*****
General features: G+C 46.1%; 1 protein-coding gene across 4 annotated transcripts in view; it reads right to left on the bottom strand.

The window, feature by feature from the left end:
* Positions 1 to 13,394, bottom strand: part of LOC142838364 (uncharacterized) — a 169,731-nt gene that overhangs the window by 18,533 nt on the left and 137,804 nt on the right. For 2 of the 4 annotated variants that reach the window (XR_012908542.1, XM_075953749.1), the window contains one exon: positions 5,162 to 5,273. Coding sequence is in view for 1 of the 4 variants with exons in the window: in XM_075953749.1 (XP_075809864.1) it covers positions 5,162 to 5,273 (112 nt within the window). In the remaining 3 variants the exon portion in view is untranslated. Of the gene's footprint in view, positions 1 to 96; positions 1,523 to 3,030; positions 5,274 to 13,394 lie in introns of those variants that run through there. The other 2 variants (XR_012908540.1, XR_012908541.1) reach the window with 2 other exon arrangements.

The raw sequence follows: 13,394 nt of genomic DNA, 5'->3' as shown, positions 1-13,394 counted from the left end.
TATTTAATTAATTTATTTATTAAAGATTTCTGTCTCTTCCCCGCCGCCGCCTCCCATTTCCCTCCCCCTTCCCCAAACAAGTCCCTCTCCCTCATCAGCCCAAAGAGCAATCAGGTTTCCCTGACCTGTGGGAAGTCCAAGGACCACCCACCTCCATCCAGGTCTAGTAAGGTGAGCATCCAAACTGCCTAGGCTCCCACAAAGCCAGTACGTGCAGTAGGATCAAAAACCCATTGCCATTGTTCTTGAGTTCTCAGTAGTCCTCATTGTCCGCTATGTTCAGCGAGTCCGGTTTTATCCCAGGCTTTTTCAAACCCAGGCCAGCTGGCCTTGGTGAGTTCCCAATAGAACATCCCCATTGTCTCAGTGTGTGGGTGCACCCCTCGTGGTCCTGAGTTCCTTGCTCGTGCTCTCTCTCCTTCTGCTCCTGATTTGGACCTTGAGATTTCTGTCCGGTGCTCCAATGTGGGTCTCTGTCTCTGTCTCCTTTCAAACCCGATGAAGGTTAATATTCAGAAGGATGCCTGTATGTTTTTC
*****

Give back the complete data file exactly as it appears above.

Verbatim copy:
General features: G+C 46.1%; 1 protein-coding gene across 4 annotated transcripts in view; it reads right to left on the bottom strand.

The window, feature by feature from the left end:
* Positions 1 to 13,394, bottom strand: part of LOC142838364 (uncharacterized) — a 169,731-nt gene that overhangs the window by 18,533 nt on the left and 137,804 nt on the right. For 2 of the 4 annotated variants that reach the window (XR_012908542.1, XM_075953749.1), the window contains one exon: positions 5,162 to 5,273. Coding sequence is in view for 1 of the 4 variants with exons in the window: in XM_075953749.1 (XP_075809864.1) it covers positions 5,162 to 5,273 (112 nt within the window). In the remaining 3 variants the exon portion in view is untranslated. Of the gene's footprint in view, positions 1 to 96; positions 1,523 to 3,030; positions 5,274 to 13,394 lie in introns of those variants that run through there. The other 2 variants (XR_012908540.1, XR_012908541.1) reach the window with 2 other exon arrangements.

The raw sequence follows: 13,394 nt of genomic DNA, 5'->3' as shown, positions 1-13,394 counted from the left end.
TATTTAATTAATTTATTTATTAAAGATTTCTGTCTCTTCCCCGCCGCCGCCTCCCATTTCCCTCCCCCTTCCCCAAACAAGTCCCTCTCCCTCATCAGCCCAAAGAGCAATCAGGTTTCCCTGACCTGTGGGAAGTCCAAGGACCACCCACCTCCATCCAGGTCTAGTAAGGTGAGCATCCAAACTGCCTAGGCTCCCACAAAGCCAGTACGTGCAGTAGGATCAAAAACCCATTGCCATTGTTCTTGAGTTCTCAGTAGTCCTCATTGTCCGCTATGTTCAGCGAGTCCGGTTTTATCCCAGGCTTTTTCAAACCCAGGCCAGCTGGCCTTGGTGAGTTCCCAATAGAACATCCCCATTGTCTCAGTGTGTGGGTGCACCCCTCGTGGTCCTGAGTTCCTTGCTCGTGCTCTCTCTCCTTCTGCTCCTGATTTGGACCTTGAGATTTCTGTCCGGTGCTCCAATGTGGGTCTCTGTCTCTGTCTCCTTTCAAACCCGATGAAGGTTAATATTCAGAAGGATGCCTGTATGTTTTTC